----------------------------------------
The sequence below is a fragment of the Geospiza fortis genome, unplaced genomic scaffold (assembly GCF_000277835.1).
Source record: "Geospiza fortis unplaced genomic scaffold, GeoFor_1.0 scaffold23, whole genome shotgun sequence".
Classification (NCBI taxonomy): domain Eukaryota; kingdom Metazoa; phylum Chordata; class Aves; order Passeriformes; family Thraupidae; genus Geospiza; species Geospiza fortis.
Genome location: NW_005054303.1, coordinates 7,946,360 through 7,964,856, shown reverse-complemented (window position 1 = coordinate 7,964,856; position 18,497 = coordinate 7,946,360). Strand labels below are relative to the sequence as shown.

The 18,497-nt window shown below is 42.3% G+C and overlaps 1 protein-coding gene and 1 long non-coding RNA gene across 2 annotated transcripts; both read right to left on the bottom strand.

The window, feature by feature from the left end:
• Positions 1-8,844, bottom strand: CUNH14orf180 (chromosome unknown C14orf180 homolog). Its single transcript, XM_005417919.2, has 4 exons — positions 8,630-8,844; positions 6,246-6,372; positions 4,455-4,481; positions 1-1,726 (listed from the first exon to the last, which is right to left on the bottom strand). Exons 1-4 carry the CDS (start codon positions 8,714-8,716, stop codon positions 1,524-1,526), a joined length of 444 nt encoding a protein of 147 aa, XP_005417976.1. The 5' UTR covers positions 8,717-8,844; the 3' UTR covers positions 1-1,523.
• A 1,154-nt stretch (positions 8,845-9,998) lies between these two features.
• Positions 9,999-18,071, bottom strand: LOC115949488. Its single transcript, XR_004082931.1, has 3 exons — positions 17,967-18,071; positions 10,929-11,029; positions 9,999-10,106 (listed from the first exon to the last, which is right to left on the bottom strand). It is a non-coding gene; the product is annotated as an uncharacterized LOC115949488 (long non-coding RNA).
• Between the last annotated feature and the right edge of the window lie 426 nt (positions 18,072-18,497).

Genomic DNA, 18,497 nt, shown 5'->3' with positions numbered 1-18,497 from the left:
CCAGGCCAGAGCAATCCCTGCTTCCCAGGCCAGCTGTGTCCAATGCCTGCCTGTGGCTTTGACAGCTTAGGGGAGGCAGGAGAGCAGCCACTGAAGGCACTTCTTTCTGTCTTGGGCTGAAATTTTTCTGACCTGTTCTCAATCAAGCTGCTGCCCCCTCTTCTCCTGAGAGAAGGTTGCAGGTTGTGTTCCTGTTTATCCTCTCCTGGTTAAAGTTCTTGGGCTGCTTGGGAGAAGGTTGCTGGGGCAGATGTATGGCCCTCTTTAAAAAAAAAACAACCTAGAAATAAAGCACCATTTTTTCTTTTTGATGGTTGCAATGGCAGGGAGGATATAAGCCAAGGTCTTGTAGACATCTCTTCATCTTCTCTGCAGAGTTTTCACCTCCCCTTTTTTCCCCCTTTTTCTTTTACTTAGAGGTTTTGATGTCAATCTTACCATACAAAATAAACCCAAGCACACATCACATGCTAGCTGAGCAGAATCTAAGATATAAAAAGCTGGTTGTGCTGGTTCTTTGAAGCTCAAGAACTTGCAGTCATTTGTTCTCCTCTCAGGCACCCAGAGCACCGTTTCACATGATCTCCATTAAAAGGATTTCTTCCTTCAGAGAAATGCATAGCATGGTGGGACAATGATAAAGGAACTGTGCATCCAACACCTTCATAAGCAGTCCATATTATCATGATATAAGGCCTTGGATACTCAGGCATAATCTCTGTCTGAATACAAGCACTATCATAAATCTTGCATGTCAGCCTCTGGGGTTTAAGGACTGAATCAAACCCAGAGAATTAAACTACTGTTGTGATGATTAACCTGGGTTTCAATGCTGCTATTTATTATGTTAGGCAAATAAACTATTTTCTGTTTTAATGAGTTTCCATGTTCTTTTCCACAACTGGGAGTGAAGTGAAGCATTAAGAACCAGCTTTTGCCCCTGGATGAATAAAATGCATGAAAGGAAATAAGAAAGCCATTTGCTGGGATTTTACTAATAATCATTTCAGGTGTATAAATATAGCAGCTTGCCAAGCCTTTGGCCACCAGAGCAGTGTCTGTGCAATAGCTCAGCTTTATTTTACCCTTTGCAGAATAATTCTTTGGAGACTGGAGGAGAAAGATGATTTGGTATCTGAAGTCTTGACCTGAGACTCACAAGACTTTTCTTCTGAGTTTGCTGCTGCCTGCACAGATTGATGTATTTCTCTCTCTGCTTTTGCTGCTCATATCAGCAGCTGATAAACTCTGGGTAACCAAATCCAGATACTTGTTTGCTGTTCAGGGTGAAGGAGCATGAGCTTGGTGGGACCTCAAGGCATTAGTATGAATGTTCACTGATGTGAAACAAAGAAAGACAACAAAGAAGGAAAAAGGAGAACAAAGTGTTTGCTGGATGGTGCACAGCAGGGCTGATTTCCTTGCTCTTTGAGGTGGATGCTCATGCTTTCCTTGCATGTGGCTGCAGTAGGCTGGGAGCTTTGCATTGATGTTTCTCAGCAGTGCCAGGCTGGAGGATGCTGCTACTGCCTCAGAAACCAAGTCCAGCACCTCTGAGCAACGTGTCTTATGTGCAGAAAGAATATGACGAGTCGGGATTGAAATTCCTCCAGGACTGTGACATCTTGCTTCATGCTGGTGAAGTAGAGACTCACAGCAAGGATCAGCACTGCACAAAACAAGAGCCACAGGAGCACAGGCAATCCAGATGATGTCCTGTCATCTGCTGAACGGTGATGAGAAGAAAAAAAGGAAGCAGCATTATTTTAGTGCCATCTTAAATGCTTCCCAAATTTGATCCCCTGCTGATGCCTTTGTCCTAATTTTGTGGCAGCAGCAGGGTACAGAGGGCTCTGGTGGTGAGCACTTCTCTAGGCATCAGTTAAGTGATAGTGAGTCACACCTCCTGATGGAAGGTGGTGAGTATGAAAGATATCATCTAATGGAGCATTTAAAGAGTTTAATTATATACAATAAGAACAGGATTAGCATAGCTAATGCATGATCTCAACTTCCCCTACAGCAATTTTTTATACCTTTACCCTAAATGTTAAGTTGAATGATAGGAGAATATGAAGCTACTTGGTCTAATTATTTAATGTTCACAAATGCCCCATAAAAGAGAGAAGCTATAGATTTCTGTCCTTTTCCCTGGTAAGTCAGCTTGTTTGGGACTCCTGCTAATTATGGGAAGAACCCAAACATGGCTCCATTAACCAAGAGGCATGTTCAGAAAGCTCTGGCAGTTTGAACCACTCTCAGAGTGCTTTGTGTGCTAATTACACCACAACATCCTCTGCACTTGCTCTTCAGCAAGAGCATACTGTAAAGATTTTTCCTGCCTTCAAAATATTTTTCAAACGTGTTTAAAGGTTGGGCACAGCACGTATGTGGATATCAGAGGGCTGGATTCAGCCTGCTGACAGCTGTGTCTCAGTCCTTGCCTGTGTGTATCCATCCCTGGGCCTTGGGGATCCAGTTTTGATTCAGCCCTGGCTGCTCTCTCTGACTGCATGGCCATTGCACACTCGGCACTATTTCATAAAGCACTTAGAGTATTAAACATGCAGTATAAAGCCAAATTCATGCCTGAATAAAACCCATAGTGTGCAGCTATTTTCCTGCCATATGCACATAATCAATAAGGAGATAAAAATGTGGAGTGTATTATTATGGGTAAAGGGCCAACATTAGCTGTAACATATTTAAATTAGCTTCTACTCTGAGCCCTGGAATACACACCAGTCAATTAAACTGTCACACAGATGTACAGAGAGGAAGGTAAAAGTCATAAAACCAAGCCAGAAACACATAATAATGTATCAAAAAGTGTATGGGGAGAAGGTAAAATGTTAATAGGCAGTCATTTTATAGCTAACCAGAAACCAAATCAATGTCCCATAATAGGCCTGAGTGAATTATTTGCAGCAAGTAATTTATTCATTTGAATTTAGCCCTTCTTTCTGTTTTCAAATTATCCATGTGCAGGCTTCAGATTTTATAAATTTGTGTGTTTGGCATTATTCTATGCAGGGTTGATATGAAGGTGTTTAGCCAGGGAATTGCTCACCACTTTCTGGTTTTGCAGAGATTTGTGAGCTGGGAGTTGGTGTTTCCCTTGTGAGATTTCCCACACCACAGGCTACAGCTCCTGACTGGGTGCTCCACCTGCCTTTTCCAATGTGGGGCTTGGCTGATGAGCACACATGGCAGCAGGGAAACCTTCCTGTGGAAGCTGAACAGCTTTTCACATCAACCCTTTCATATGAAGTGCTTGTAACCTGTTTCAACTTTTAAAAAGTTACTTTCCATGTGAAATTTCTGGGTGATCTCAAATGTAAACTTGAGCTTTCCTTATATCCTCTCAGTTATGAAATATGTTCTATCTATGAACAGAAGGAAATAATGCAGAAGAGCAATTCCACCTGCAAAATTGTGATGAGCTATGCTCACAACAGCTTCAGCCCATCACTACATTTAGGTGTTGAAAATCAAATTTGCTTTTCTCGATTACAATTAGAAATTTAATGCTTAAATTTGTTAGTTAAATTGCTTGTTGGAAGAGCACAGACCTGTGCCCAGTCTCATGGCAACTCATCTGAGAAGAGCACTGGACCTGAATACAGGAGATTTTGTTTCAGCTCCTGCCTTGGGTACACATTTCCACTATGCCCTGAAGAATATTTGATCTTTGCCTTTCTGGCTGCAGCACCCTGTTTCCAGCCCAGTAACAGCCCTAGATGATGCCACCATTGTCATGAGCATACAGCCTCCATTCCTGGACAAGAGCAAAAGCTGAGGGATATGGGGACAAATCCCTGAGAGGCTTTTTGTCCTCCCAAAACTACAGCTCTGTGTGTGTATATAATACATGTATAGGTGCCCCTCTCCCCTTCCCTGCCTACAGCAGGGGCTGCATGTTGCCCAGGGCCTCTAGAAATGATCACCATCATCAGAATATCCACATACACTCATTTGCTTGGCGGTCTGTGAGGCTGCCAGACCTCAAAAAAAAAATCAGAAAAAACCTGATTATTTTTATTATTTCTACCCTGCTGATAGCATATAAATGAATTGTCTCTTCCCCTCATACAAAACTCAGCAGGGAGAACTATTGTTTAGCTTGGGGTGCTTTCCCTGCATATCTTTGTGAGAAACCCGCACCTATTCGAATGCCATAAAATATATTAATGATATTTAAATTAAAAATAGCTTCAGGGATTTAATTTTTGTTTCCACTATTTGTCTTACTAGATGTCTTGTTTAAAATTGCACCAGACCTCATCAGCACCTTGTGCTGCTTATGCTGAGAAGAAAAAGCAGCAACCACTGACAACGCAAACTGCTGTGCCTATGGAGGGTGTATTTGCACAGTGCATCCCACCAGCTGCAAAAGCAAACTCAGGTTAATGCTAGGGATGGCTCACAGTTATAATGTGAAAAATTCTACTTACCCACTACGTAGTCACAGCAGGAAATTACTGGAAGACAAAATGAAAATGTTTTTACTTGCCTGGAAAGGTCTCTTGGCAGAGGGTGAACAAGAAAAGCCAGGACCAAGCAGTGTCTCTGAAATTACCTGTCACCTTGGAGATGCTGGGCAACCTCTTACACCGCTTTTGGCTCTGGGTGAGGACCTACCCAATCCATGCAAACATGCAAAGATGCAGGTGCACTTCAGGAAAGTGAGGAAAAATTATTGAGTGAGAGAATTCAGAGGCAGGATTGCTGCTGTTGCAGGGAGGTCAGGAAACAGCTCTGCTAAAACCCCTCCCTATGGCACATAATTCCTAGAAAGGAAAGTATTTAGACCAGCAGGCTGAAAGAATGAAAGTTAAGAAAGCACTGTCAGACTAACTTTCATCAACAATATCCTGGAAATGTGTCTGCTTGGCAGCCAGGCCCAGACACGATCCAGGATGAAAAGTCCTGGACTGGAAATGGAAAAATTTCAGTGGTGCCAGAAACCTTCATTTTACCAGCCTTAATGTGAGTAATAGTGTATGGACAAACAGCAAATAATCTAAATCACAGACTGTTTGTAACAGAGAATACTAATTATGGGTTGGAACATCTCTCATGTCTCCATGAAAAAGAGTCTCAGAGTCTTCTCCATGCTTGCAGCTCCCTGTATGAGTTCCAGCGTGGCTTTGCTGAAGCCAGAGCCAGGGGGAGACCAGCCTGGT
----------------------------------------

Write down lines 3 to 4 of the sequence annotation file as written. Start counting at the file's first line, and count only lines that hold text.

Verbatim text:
Classification (NCBI taxonomy): domain Eukaryota; kingdom Metazoa; phylum Chordata; class Aves; order Passeriformes; family Thraupidae; genus Geospiza; species Geospiza fortis.
Genome location: NW_005054303.1, coordinates 7,946,360 through 7,964,856, shown reverse-complemented (window position 1 = coordinate 7,964,856; position 18,497 = coordinate 7,946,360). Strand labels below are relative to the sequence as shown.